The fourth pilar of the mandate: guarantee of non-repetition

The fourth pillar is guarantee of non-repetition, which is very broad and includes institutional reforms. In the case of Sweden, Mr. Salvioli states that it was a good initiative to establish the Sámi parliament and to recognise the Sámi as an indigenous people in the constitution. However, in practice he found the power of the Sámi parliament to be very little. Another relevant issue concerns the positions of the Sámi parliament in the national policy, and if it is equivalent to zero it means nothing. In this regard consultation is fundamental. But consultation in the framework of the legal international standard, free, prior, and informed consent. Mr. Salvioli recommended the government to ratify the international labour organisation covenant 169 on indigenous people, which will show the real will of the Swedish government in this regard.

Mr. Salvioli further addresses the fact that there is a problem with the culture and language of both the Sámi people and the Tornedalian, Kven, and Lantalais minority. The language and the culture are at risk as there are not enough professors in Sámi language and in Meänkieli even worse. The government adopted some measures but it’s not enough. Mr. Salvioli also expressed his deep concern about the hate speech and discrimination based in false stereotypes against the Sámi people and the Tornedalian, Kven, and Lantalais minority. The freedom of expression cannot cover hate speech and discrimination. Sweden has ratified the international convention for racial elimination, article 4 is clear in that regard.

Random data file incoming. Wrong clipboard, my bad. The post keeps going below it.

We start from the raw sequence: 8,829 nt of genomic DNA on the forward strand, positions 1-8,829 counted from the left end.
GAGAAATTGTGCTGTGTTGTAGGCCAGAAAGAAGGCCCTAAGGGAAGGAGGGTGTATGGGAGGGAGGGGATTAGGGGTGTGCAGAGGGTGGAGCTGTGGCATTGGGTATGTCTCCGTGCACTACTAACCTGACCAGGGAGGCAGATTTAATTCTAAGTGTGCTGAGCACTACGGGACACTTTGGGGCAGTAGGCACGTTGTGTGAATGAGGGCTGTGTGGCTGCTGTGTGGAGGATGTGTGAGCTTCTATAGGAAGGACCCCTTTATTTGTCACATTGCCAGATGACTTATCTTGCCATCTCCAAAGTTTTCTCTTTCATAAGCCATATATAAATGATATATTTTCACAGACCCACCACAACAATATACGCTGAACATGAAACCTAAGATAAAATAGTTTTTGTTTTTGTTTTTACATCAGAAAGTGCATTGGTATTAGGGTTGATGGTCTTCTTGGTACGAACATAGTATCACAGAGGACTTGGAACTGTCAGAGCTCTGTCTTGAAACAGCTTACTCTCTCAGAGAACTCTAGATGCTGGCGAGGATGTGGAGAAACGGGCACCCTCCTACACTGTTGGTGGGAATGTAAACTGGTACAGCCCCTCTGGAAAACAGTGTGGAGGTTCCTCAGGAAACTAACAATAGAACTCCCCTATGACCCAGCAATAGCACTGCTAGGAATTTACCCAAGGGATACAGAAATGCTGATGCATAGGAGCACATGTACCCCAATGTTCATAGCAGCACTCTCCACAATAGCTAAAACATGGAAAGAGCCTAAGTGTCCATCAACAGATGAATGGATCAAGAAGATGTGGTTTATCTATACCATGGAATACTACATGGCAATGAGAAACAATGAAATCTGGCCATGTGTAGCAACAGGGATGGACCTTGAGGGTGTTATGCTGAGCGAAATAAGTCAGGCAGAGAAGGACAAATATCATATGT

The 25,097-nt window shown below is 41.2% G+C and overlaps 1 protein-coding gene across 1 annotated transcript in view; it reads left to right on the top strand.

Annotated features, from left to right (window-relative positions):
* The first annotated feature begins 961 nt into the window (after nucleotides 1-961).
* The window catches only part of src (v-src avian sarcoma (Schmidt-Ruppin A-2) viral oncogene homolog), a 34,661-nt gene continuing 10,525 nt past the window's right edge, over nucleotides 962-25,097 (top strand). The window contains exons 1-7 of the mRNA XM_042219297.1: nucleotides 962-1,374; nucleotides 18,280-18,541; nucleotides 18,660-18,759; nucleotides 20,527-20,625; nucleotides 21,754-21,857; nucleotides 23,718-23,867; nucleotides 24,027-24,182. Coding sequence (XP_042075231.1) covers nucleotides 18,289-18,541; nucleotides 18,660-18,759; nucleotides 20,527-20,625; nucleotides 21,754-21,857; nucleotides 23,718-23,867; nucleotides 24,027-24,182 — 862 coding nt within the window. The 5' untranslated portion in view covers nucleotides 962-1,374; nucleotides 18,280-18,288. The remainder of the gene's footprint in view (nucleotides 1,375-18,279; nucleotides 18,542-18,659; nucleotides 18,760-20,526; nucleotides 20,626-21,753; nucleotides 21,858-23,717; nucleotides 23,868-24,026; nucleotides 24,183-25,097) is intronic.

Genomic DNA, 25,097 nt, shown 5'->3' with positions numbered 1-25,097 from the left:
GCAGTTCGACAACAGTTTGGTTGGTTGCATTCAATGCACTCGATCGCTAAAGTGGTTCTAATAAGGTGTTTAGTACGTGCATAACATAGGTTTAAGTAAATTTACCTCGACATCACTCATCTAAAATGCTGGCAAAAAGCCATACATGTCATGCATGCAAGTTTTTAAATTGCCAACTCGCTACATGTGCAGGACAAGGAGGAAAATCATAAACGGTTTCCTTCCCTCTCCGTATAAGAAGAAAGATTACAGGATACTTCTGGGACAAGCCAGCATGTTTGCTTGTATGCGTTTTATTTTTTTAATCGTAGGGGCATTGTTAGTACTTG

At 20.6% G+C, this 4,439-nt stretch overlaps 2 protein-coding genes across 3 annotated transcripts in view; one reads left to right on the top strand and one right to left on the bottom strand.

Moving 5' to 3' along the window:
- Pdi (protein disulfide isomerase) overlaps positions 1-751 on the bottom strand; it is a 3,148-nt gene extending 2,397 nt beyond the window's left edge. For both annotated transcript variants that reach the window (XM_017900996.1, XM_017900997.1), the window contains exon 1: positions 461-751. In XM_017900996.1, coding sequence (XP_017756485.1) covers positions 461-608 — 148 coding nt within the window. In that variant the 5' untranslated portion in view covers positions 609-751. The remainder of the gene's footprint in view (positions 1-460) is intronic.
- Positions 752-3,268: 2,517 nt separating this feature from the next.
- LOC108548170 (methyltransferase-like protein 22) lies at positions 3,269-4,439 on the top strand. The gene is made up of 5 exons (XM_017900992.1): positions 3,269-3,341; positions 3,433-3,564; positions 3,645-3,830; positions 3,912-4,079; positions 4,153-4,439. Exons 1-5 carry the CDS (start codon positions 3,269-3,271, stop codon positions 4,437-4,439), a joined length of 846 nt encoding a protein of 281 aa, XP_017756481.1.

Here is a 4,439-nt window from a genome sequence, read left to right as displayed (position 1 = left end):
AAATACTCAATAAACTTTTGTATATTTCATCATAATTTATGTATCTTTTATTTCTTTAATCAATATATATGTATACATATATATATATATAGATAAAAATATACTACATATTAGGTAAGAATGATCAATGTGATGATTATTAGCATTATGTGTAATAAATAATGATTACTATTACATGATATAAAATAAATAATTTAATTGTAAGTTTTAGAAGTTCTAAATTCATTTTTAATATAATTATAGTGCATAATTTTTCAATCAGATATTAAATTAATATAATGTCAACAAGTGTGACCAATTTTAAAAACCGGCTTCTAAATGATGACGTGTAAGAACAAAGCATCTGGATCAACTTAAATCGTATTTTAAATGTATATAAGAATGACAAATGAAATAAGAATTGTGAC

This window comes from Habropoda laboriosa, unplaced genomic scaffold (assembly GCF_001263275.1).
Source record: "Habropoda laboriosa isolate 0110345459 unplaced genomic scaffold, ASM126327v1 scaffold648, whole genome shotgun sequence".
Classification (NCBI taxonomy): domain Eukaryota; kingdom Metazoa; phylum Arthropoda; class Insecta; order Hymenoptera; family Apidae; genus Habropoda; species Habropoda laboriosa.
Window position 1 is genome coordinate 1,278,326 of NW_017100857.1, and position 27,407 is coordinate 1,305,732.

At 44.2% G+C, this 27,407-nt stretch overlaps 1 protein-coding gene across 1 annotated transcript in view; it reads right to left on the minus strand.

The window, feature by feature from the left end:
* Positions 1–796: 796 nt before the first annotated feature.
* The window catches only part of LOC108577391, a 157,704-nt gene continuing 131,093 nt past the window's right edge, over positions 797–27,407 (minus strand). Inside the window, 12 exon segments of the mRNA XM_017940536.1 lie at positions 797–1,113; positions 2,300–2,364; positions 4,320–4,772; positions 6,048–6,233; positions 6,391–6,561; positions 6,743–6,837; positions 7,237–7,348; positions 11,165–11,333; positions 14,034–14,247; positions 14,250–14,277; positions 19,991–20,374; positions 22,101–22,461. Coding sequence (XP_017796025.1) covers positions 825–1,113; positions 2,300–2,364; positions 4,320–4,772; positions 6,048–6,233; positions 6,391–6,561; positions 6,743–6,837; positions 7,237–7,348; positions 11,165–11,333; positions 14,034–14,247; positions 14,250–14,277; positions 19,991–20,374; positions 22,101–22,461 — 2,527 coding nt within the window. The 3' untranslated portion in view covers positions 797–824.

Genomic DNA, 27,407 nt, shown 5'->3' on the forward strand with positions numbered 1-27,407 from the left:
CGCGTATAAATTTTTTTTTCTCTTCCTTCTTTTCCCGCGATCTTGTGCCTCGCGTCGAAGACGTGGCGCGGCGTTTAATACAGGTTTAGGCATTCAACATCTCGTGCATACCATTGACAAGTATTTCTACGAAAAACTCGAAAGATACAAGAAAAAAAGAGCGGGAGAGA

The fifth pilar of the mandate: memorization

Mr. Salvioli passes to the fifth pillar memorization. He is studying how the state is addressing the past serious human rights violations committed in the policy of assimilation both by the Swedish state and the church and the legacy of these violations. Mr. Salvioli expressed that in terms of memorialization there is big way to transit. One good policy is that of the museums, to give back to the Sámi population artifacts, objects and human remains. He heard about 12 initiatives in this regard during his visit, but Mr. Fabián Salvioli expressed that it’s still in the process and the government needs to move forward. Finally, Mr. Salvioli stated that there is a problem inside the Sámi community, due to the division between those who are members of a Sámi reindeer herding community and those who are not, such as fisher and hunting non reindeer herding Sámi, which has provoked conflict, also with the Tornedalians over land property, which is a particular issue to address.